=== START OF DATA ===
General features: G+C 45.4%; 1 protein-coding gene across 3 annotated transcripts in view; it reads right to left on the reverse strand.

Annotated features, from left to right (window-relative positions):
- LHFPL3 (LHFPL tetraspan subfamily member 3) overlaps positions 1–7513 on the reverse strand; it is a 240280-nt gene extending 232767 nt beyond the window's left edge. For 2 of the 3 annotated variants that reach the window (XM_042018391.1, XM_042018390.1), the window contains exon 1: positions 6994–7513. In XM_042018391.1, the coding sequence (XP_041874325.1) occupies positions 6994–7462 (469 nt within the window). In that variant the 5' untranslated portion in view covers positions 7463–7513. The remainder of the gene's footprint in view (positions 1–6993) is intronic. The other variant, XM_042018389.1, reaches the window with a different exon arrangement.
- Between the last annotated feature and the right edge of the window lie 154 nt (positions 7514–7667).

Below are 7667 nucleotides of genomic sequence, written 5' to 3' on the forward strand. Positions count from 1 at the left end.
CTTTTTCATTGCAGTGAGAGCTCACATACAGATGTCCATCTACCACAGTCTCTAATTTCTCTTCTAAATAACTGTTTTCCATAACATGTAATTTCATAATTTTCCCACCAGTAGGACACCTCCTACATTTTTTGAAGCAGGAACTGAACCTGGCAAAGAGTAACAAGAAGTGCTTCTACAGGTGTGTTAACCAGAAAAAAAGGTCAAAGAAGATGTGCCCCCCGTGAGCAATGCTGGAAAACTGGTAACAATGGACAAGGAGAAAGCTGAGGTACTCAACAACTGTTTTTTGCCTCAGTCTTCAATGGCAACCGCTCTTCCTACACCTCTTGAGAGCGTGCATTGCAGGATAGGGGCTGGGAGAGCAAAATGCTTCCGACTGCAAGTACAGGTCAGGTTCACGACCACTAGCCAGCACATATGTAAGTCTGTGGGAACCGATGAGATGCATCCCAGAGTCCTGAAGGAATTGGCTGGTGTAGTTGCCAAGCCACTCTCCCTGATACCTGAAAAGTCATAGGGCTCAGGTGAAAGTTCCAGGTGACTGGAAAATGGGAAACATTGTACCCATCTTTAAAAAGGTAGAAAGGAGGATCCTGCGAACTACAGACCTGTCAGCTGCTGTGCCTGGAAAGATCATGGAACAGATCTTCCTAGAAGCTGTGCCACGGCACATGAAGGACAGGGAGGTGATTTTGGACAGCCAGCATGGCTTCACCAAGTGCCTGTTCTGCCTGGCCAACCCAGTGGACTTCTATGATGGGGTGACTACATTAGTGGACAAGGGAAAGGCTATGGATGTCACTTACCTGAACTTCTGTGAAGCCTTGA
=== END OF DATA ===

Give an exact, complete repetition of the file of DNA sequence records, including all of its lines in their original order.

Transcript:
General features: G+C 45.4%; 1 protein-coding gene across 3 annotated transcripts in view; it reads right to left on the reverse strand.

Annotated features, from left to right (window-relative positions):
- LHFPL3 (LHFPL tetraspan subfamily member 3) overlaps positions 1–7513 on the reverse strand; it is a 240280-nt gene extending 232767 nt beyond the window's left edge. For 2 of the 3 annotated variants that reach the window (XM_042018391.1, XM_042018390.1), the window contains exon 1: positions 6994–7513. In XM_042018391.1, the coding sequence (XP_041874325.1) occupies positions 6994–7462 (469 nt within the window). In that variant the 5' untranslated portion in view covers positions 7463–7513. The remainder of the gene's footprint in view (positions 1–6993) is intronic. The other variant, XM_042018389.1, reaches the window with a different exon arrangement.
- Between the last annotated feature and the right edge of the window lie 154 nt (positions 7514–7667).

Below are 7667 nucleotides of genomic sequence, written 5' to 3' on the forward strand. Positions count from 1 at the left end.
CTTTTTCATTGCAGTGAGAGCTCACATACAGATGTCCATCTACCACAGTCTCTAATTTCTCTTCTAAATAACTGTTTTCCATAACATGTAATTTCATAATTTTCCCACCAGTAGGACACCTCCTACATTTTTTGAAGCAGGAACTGAACCTGGCAAAGAGTAACAAGAAGTGCTTCTACAGGTGTGTTAACCAGAAAAAAAGGTCAAAGAAGATGTGCCCCCCGTGAGCAATGCTGGAAAACTGGTAACAATGGACAAGGAGAAAGCTGAGGTACTCAACAACTGTTTTTTGCCTCAGTCTTCAATGGCAACCGCTCTTCCTACACCTCTTGAGAGCGTGCATTGCAGGATAGGGGCTGGGAGAGCAAAATGCTTCCGACTGCAAGTACAGGTCAGGTTCACGACCACTAGCCAGCACATATGTAAGTCTGTGGGAACCGATGAGATGCATCCCAGAGTCCTGAAGGAATTGGCTGGTGTAGTTGCCAAGCCACTCTCCCTGATACCTGAAAAGTCATAGGGCTCAGGTGAAAGTTCCAGGTGACTGGAAAATGGGAAACATTGTACCCATCTTTAAAAAGGTAGAAAGGAGGATCCTGCGAACTACAGACCTGTCAGCTGCTGTGCCTGGAAAGATCATGGAACAGATCTTCCTAGAAGCTGTGCCACGGCACATGAAGGACAGGGAGGTGATTTTGGACAGCCAGCATGGCTTCACCAAGTGCCTGTTCTGCCTGGCCAACCCAGTGGACTTCTATGATGGGGTGACTACATTAGTGGACAAGGGAAAGGCTATGGATGTCACTTACCTGAACTTCTGTGAAGCCTTGA